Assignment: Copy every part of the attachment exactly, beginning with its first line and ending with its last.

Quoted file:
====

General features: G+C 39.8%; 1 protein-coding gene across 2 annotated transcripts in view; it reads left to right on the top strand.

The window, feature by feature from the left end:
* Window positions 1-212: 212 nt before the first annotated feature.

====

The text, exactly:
General features: G+C 39.8%; 1 protein-coding gene across 2 annotated transcripts in view; it reads left to right on the top strand.

The window, feature by feature from the left end:
* Window positions 1-212: 212 nt before the first annotated feature.